It looks like year four will pick up a year or two after the events of season three (the first three seasons take place over a span of a little more than a year), with most of the members of SAMCRO emerging from prison to a very different Charming.  Jacob Hale (Jeff Kober), who has already expressed hostility toward SAMCRO, will most likely be the mayor.  Unser (Dayton Callie) will no longer be the chief of police (and may have finally succumbed to his cancer), so the gang will no longer have an inside man to get them out of legal scrapes.  And the sinister Russian mobsters introduced at the end of season three could conceivably take over a good deal of SAMCRO's business, perhaps destroying the already fragile truce between the Sons and the Mayans.  In any case, it sounds like the fourth season will largely find SAMCRO out of favor with the town that they have been accustomed to running.  A potential stumbling block of this prospective storyline is that Sons has never given a clear picture of what life for the average citizen of Charming is like.  Even Tara's nosy boss (McNally Sagal) has been revealed to be a former gang groupie, so there aren't any established characters on the show that have no connection to the club.  Still, the direction that the show seems to be headed in has the potential to get into the morality of what SAMCRO does on a much deeper level than the show has had time for up to this point.  Even after a highly uneven third season, I can't wait to see where Sons of Anarchy goes next.

If there is less to talk about with Boardwalk Empire, it isn't because its first season was any less ambitious than Sons of Anarchy's third season, but because it did a better job of balancing its many characters and various plot threads.  Aside from some specifics involving a robbery that took place toward the end of the pilot episode, I never found myself confused about Boardwalk's narrative, despite the fact that the show already has more major regular and recurring characters than most shows do in their second or third years.  Every scene had a clear purpose, leading logically into the next scene while also introducing plot points that would develop and pay off later on in the episode or the season.  Few veteran shows are as rationally or smoothly structured as Boardwalk Empire already is after its first season.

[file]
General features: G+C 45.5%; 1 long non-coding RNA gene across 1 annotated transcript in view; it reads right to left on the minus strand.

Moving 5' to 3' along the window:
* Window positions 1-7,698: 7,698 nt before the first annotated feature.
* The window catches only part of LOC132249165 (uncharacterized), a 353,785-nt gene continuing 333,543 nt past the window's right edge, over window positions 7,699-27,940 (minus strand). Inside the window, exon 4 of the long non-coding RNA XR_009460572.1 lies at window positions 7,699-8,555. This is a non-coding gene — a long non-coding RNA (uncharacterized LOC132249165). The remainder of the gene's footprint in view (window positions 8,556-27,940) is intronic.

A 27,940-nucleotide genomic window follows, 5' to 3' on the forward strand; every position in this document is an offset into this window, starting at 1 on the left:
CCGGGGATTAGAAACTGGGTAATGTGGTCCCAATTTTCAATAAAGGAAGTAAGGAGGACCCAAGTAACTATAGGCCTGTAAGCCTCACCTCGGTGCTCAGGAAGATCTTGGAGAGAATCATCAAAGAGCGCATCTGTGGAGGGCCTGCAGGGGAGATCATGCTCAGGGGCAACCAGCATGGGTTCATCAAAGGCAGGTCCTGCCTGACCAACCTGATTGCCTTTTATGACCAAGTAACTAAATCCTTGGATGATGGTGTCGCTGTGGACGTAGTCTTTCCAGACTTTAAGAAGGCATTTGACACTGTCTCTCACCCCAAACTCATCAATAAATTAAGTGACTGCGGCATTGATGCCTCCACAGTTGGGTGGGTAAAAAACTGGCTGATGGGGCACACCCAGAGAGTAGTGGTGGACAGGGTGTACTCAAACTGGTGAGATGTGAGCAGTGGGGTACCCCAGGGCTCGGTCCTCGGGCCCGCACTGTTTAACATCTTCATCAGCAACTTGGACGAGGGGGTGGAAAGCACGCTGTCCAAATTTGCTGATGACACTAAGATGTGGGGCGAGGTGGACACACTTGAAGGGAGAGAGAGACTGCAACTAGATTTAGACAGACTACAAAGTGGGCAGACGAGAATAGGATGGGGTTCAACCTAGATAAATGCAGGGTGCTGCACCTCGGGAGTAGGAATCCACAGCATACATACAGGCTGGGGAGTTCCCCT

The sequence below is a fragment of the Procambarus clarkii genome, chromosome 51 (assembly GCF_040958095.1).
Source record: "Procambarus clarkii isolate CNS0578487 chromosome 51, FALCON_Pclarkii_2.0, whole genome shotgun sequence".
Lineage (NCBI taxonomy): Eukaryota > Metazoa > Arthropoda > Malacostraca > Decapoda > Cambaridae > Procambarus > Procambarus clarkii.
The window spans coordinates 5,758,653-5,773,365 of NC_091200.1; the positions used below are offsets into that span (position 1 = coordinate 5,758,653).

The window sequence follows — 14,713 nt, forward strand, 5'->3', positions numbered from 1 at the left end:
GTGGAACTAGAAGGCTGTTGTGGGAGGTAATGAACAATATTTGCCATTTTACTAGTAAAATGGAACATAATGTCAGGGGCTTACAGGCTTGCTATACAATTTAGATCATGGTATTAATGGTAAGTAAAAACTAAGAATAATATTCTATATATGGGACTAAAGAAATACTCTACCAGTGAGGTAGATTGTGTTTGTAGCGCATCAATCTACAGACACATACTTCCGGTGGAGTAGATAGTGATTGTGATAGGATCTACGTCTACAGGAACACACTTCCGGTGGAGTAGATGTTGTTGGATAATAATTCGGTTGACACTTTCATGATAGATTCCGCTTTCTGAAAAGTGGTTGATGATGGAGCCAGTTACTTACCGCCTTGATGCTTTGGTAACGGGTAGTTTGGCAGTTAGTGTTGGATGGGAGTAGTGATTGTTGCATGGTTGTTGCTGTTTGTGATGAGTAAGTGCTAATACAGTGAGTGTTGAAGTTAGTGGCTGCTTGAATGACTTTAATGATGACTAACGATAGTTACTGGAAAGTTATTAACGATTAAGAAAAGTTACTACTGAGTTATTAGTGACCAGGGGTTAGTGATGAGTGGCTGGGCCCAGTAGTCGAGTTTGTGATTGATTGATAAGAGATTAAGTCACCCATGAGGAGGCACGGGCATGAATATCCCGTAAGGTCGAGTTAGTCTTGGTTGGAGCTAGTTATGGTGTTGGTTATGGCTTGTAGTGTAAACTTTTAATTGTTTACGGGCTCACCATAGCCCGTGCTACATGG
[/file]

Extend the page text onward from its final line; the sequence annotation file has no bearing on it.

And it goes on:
Yet in some ways Boardwalk could benefit from being messier.  The series is set primarily in Atlantic City at the dawn of Prohibition, a rich setting that places the characters at the intersection of politics, crime, and the proto-feminism of the Temperance movement, while also allowing the show to deal with fascinating issues of race, sexuality, and the immigrant experience.  At the center of this world is Nucky Thompson (Buscemi), the treasurer who runs the city by figuring out exactly what everyone around him wants, and then giving them just enough of it to feel that they owe him a debt.  The writers are nearly as calculating as Nucky in slowly doling out storylines for the other characters, including Nucky's reluctant mistress Margaret (Kelly Macdonald), troubled WWI vet Jimmy Darmody (Michael Pitt), and religious fanatic Federal Agent Van Alden (Michael Shannon).  In addition, the writers have carefully developed characters that exist outside of Nucky's immediate orbit, such as New York City gambler Arnold Rothstein (Michael Stuhlbarg), Chicago mobster Johnny Torrio (Greg Antonacci), and Torrio's henchman Al Capone (Stephen Graham).  Each of these characters has been given a convincing, well-rounded personality, and all of their individual storylines have been compelling and focused.  But for a show set in the Jazz Age, Boardwalk Empire can sometimes feel a little too much like a classical piece.  Other period shows like Deadwood and Mad Men frequently pause to luxuriate in the weirdness of their settings, and those shows worlds are immeasurably richer for including material that is tangential to their main storylines.  It feels strange to criticize Boardwalk Empire for having a well-constructed narrative, but its intense focus on pushing the story forward can sometimes make the show feel a little cold and distant.